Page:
His hand looked for my hand, like it did when he knew he'd rendered me defenseless, and he clutched it harder than usual. "Wherever I go, whatever I do, I want you to be there next to me," he whispered.
I stared at him then, and all I could see was an amorous earnestness that could bring a dead girl back to life; he really meant it. He loved me as much as he had just claimed to, and I could see it all the way through him – it scared the hell out of me. Never had anyone said anything of this magnitude to me; never had anyone looked at me with the reverence he did. Could I trust him to love me? Could I trust myself to let him?
I took a shaky breath, steadying myself under his gaze, and I opened my mouth to speak; although, no words came. I could feel emotion – hot and insatiable – rise up in my throat, but no intelligible sounds. I knew I loved him too, but not the way he loved me. Not as a life partner, or as the dreaded word 'boyfriend.' So what was I to say?
He gave me about a minute before he leaned in towards me. He tilted my chin up with his index finger, forcing my vision to borrow into his, until he looked at my mouth. He had never, in the entire time we had eased into our relationship together, looked there. Yet, he was now, and this struck a chord deep within me somehow.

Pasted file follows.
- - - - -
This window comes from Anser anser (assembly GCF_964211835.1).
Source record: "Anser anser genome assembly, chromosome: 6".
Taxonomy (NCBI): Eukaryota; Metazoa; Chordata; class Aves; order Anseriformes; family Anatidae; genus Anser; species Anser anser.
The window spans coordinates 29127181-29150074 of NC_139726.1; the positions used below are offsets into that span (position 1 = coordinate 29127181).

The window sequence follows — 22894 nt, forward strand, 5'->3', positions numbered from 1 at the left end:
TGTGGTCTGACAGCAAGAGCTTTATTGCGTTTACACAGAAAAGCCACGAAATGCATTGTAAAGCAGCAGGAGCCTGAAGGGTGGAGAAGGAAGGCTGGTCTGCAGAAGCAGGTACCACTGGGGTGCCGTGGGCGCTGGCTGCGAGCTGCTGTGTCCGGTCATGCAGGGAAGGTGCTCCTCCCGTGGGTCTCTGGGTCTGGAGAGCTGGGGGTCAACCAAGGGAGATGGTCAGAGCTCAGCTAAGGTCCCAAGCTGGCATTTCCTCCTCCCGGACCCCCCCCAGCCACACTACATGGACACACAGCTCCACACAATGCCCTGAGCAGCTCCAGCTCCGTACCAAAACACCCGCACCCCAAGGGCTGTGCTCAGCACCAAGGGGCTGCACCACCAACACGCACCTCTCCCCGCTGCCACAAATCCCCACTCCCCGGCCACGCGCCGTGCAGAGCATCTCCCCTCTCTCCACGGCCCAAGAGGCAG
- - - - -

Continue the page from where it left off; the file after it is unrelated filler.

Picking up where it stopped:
Cautiously, little by little, he moved closer to me, until the tips of our noses grazed against each other and the tiniest of gaps separated his face from mine. I could feel him breathing on me, feel his hand on my shoulder, but something was holding us back – me. He was waiting for me to respond, because he didn't want to push; he wanted us to meet somewhere in the middle.
And here, in this moment, when he was so near to me, I felt like the distance was, at last, just within my reach.
So, with the same caution and commitment he had shown me, I closed the space between us, and at long, long last, I let us come together in a way we hadn't been together before.
His lips were as soft, but firm, as they seemed to be, but tasted much better – sweeter than honey, and inexplicably right. Our kiss, so tentative and clunky for the first moments, was quick to leap over that barrier – to become involved, passionate. Something within me – a tough exterior that I'd dutifully held for as long as I'd been alive – gently melted away into my bloodstream with each passing second.
He kissed away the doubt, the fear, the uncertainty. My arms wrapped around his neck, his wrapped around my waist, and we could have kissed the night away along with the rest of it. All of our previous days together – the laughing, the crying, the poking, the dancing, the coming clean – crashed around me, a pleasant segway into where I was now.
We did start out as best friends – honest-to-goodness, heart-to-heart, laugh-until-tea-spills-from-our-noses friends – but like he said to me, we couldn't stay in that rut. We had to move forward, to build our lives up the way we wanted them to be, and we knew there was no point in anything unless we did it together.
I understood then, in that moment, everything I would ever need to understand; but for once, I didn't run away from it – instead, I smiled into his lips, and mumbled into them for the first time since I'd known him, "I love you."
And, in that same moment, he knew with a hundred-percent conviction that I did.